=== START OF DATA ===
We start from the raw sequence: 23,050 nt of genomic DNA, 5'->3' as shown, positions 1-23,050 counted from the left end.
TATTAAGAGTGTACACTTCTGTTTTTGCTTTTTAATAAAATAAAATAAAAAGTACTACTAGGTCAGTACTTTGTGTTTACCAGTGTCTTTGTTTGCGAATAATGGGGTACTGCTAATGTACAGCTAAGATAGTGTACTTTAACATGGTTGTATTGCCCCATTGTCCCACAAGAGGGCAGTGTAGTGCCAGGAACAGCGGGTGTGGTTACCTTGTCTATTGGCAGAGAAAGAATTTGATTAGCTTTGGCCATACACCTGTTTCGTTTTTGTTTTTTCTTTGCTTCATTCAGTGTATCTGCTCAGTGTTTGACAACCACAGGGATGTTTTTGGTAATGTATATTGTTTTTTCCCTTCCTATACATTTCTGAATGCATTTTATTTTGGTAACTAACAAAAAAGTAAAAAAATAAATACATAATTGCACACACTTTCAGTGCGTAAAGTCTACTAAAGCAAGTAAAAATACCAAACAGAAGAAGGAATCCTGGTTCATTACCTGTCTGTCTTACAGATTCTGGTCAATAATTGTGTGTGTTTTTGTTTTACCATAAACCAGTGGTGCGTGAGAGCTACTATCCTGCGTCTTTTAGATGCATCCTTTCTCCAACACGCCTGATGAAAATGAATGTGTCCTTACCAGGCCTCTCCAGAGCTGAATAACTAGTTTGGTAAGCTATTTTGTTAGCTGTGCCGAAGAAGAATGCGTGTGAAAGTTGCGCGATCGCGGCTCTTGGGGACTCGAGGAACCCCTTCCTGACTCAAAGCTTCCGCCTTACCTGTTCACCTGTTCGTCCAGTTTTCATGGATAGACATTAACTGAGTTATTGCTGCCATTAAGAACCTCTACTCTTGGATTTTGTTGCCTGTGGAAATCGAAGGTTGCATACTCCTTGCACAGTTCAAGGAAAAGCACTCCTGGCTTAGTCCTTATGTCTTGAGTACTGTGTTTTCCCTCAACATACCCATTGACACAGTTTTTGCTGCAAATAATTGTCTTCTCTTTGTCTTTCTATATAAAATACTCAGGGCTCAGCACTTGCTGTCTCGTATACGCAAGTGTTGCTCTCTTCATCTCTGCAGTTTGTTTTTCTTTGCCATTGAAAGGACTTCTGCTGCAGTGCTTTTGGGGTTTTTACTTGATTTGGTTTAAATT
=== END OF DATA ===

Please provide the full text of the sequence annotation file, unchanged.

We start from the raw sequence: 23,050 nt of genomic DNA, 5'->3' as shown, positions 1-23,050 counted from the left end.
TATTAAGAGTGTACACTTCTGTTTTTGCTTTTTAATAAAATAAAATAAAAAGTACTACTAGGTCAGTACTTTGTGTTTACCAGTGTCTTTGTTTGCGAATAATGGGGTACTGCTAATGTACAGCTAAGATAGTGTACTTTAACATGGTTGTATTGCCCCATTGTCCCACAAGAGGGCAGTGTAGTGCCAGGAACAGCGGGTGTGGTTACCTTGTCTATTGGCAGAGAAAGAATTTGATTAGCTTTGGCCATACACCTGTTTCGTTTTTGTTTTTTCTTTGCTTCATTCAGTGTATCTGCTCAGTGTTTGACAACCACAGGGATGTTTTTGGTAATGTATATTGTTTTTTCCCTTCCTATACATTTCTGAATGCATTTTATTTTGGTAACTAACAAAAAAGTAAAAAAATAAATACATAATTGCACACACTTTCAGTGCGTAAAGTCTACTAAAGCAAGTAAAAATACCAAACAGAAGAAGGAATCCTGGTTCATTACCTGTCTGTCTTACAGATTCTGGTCAATAATTGTGTGTGTTTTTGTTTTACCATAAACCAGTGGTGCGTGAGAGCTACTATCCTGCGTCTTTTAGATGCATCCTTTCTCCAACACGCCTGATGAAAATGAATGTGTCCTTACCAGGCCTCTCCAGAGCTGAATAACTAGTTTGGTAAGCTATTTTGTTAGCTGTGCCGAAGAAGAATGCGTGTGAAAGTTGCGCGATCGCGGCTCTTGGGGACTCGAGGAACCCCTTCCTGACTCAAAGCTTCCGCCTTACCTGTTCACCTGTTCGTCCAGTTTTCATGGATAGACATTAACTGAGTTATTGCTGCCATTAAGAACCTCTACTCTTGGATTTTGTTGCCTGTGGAAATCGAAGGTTGCATACTCCTTGCACAGTTCAAGGAAAAGCACTCCTGGCTTAGTCCTTATGTCTTGAGTACTGTGTTTTCCCTCAACATACCCATTGACACAGTTTTTGCTGCAAATAATTGTCTTCTCTTTGTCTTTCTATATAAAATACTCAGGGCTCAGCACTTGCTGTCTCGTATACGCAAGTGTTGCTCTCTTCATCTCTGCAGTTTGTTTTTCTTTGCCATTGAAAGGACTTCTGCTGCAGTGCTTTTGGGGTTTTTACTTGATTTGGTTTAAATT